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Best Practices in Supplier Responsibility: IBM

As companies focus on future resource scarcity, many are embarking on initiatives to reduce emissions, cut waste and develop other sustainable business practices.

Posted by Joe Gerard on July 20th, 2010

IBM is committed to developing solutions to improve the transfer of information and providing businesses with solutions to simplify their business processes. In 2004, IBM became one of the founding members of the Electronic Industry Citizenship Coalition (EICC). IBM abides by- and helped to develop, the framework established by the EICC as guidance for their supply chain social responsibility program. In one of our previous posts, “The Importance of Supply Chain Ethics and Compliance,” I wrote about the importance of an ethical supply chain. As product parts are manufactured all over the world, it’s important that companies take responsibility to ensure all members of their supply chain act in a socially responsible manner. Companies are encouraged to review and implement their ethics, compliance and social responsibility policies within companies involved in the supply chain.

IBM and the Environment

Earlier this year, IBM announced plans to have all of their suppliers disclose information related to their sustainability efforts.
As companies focus on future resource scarcity, many are embarking on initiatives to reduce emissions, cut waste and develop other sustainable business practices. IBM has developed the IBM Supplier Conduct Principles: Guidelines, to provide suppliers with a better understanding of IBM’s Supplier Conduct Principles. The guidelines outline the evaluation criteria used to assess a suppliers ability to comply with IBM’s high standards for supplier conduct. The goal of this document is to ensure suppliers are compliant with IBM’s practices, but also to help companies improve their processes and reduce their environmental impact.

In previous posts, we’ve talked about ethics and compliance programs only being successful if they’re enforced and monitored- the same rule applies for socially responsible supplier relationships. Earlier this year, IBM announced plans to have all of their suppliers disclose information related to their sustainability efforts. In the Solve Climate article “IBM Orders 30,000+ Suppliers to Start Disclosing Their Environmental Impact,” they outline the specifics of the initiative launched by IBM:

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“All of the company’s 30,000+ suppliers are now required to define a management system around three areas: energy conservation, greenhouse gas emissions, and waste management/recycling. Suppliers are expected to create a system, set goals, measure their performance and publicly disclose their progress toward their goals. They’re also expected to set similar requirements for their suppliers. While IBM can’t audit all of its suppliers every year, it will be checking up on them, particularly those in industries with the most troubled histories. As with its supplier code of conduct, if suppliers fail to meet the new requirements, they’ll get a warning and IBM will try to work with them. If that still fails, their future in IBM’s supply chain will be in jeopardy.”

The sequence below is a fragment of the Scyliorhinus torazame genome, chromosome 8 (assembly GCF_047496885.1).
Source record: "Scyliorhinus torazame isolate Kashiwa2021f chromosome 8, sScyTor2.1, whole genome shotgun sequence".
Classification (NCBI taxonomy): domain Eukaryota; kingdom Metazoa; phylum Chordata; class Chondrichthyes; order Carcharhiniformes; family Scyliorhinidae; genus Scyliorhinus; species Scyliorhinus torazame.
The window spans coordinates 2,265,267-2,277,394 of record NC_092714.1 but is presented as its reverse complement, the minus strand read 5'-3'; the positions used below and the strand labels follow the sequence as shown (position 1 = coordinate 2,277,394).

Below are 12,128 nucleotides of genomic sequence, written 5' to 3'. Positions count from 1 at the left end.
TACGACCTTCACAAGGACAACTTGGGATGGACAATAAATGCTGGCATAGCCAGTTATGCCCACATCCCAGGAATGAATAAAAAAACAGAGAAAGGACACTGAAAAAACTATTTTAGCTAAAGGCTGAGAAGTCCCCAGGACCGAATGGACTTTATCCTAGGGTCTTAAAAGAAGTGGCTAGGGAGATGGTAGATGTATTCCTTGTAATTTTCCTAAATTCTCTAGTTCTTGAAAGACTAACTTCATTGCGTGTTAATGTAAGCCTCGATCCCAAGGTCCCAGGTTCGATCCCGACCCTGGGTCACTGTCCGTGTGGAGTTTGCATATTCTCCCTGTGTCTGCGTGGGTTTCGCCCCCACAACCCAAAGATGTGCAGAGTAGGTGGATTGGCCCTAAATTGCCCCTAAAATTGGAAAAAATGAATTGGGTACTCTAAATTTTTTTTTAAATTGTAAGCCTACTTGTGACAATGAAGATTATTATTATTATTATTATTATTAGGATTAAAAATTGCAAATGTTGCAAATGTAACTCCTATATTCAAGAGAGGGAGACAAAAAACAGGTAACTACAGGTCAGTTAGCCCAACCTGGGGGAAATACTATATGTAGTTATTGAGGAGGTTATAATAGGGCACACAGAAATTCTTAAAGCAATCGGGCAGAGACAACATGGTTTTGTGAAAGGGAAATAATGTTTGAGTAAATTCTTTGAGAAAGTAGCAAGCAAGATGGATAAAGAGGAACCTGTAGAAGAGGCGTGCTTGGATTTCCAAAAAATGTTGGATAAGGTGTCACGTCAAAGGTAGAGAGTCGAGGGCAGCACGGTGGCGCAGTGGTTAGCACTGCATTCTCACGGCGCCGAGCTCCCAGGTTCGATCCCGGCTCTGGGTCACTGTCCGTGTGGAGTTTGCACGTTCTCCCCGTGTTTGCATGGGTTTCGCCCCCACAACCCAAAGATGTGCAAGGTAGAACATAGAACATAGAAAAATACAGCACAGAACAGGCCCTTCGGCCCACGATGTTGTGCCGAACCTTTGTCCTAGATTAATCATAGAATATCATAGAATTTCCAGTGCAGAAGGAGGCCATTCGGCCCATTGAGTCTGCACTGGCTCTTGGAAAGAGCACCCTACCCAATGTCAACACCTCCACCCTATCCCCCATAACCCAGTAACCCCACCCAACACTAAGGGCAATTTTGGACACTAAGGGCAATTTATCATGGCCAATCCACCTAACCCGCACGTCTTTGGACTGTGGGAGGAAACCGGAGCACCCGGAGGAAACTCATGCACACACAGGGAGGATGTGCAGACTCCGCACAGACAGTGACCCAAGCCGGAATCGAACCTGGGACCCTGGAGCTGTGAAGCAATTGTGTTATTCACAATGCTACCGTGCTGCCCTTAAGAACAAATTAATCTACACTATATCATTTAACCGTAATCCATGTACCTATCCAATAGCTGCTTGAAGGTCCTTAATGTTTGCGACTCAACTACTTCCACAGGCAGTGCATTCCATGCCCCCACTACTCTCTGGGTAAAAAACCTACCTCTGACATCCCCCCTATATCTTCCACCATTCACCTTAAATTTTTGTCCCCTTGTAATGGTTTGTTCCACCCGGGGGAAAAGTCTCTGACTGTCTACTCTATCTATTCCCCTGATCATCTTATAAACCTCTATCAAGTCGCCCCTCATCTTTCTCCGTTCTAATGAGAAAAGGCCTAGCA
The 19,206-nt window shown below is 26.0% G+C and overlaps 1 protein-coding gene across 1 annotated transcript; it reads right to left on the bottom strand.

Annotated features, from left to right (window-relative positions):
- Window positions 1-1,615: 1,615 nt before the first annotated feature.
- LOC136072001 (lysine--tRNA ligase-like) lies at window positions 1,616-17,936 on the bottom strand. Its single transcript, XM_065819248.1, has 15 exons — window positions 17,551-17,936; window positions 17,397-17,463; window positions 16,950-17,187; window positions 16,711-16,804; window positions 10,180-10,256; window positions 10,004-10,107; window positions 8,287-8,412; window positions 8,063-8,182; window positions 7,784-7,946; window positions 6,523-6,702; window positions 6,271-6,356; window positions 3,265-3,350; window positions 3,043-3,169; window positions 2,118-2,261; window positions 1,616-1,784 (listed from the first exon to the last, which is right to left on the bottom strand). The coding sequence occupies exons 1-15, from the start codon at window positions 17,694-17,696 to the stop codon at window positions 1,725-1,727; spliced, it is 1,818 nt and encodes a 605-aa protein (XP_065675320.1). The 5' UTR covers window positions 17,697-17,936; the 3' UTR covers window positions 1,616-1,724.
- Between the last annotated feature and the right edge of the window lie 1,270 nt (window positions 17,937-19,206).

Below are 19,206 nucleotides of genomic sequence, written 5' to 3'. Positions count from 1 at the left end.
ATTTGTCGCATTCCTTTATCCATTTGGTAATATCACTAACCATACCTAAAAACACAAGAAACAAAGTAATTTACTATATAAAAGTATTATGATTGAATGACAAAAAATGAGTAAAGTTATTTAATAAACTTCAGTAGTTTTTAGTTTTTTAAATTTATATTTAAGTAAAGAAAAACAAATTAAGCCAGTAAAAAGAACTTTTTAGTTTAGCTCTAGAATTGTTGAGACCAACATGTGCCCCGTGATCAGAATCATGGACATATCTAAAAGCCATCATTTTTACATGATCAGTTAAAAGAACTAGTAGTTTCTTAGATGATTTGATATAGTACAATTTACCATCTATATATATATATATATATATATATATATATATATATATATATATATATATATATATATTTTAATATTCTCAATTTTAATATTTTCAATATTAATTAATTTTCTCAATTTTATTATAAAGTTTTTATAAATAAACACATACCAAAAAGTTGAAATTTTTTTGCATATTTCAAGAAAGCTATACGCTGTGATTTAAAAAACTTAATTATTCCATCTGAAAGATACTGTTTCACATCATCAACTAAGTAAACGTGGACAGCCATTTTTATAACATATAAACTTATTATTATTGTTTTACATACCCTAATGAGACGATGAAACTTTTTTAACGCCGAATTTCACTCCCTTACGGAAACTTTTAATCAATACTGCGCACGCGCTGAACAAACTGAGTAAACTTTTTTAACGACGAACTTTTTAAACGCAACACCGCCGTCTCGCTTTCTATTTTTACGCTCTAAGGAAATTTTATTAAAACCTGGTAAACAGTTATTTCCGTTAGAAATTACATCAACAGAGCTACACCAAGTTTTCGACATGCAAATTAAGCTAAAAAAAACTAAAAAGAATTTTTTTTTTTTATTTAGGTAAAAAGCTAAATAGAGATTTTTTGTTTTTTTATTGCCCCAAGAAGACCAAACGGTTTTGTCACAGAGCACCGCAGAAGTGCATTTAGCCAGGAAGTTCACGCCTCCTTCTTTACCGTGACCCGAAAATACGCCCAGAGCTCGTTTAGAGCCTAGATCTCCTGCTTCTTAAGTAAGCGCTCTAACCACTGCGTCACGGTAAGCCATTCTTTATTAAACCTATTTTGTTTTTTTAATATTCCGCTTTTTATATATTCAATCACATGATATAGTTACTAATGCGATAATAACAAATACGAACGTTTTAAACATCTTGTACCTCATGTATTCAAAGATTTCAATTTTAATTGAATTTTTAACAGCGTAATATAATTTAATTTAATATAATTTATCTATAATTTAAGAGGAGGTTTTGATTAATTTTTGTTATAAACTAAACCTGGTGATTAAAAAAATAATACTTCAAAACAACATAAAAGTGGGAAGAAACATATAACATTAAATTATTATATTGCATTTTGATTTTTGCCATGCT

Clearly IBM understands the impact supplier actions have on their own reputation and has put these measures in place to mitigate related risks. When selecting suppliers, companies are now under more pressure than ever before to ensure ethics and compliance throughout the chain.

IBM’s Supply Chain

In the New York Times article “I.B.M. Suppliers Must Track Environmental Data,” IBM’s Vice President of Global Supply and Chief Procurement Officer John Paterson stated:

“In the long term, as the Earth’s resources get consumed, prices are going to go up. We’ve already seen large price increases and problems with water. Ultimately, if a supplier cannot be compliant with requirements on the environment and sustainability, we’ll stop doing business with them.”

Companies must use their knowledge to help businesses in developing countries implement socially responsible practices and reduce their environmental impact. The NY Times article mentions that one of the largest challenges faced by IBM is working with suppliers in countries where sustainability isn’t much of a concern. The article talks about a recent success at IBM and the impact the company has had on one of its suppliers:

“In a recent success in China, I.B.M. helped one of its suppliers, a shipping company, redesign its own supply chain to reduce its carbon footprint by 15 percent. “

As a founding member of the EICC, IBM helped develop a unified standard for suppliers within the electronics industry. The code of conduct governing the EICC consists of 5 areas of supply chain social responsibility. The 5 areas include ethics, labour, health and safety, the environment and management systems. The vision of the EICC is outlined below:

“Through the application of high standards, member companies can create better social, economic, and environmental outcomes for all those involved in the supply chain.”

IBM has published a number of informative resources on their website to provide additional guidance for current and potential suppliers. The programs and documents available from IBM can be used as great benchmarking tools to establish a best practices supply chain social responsibility program.

Joe Gerard
Joe Gerard

CEO, i-Sight

Spend my days showing off the i-Sight investigative case management software and finding ways to help clients improve their investigations. Usually working with corporate security, HR & employee relations, compliance and legal teams.

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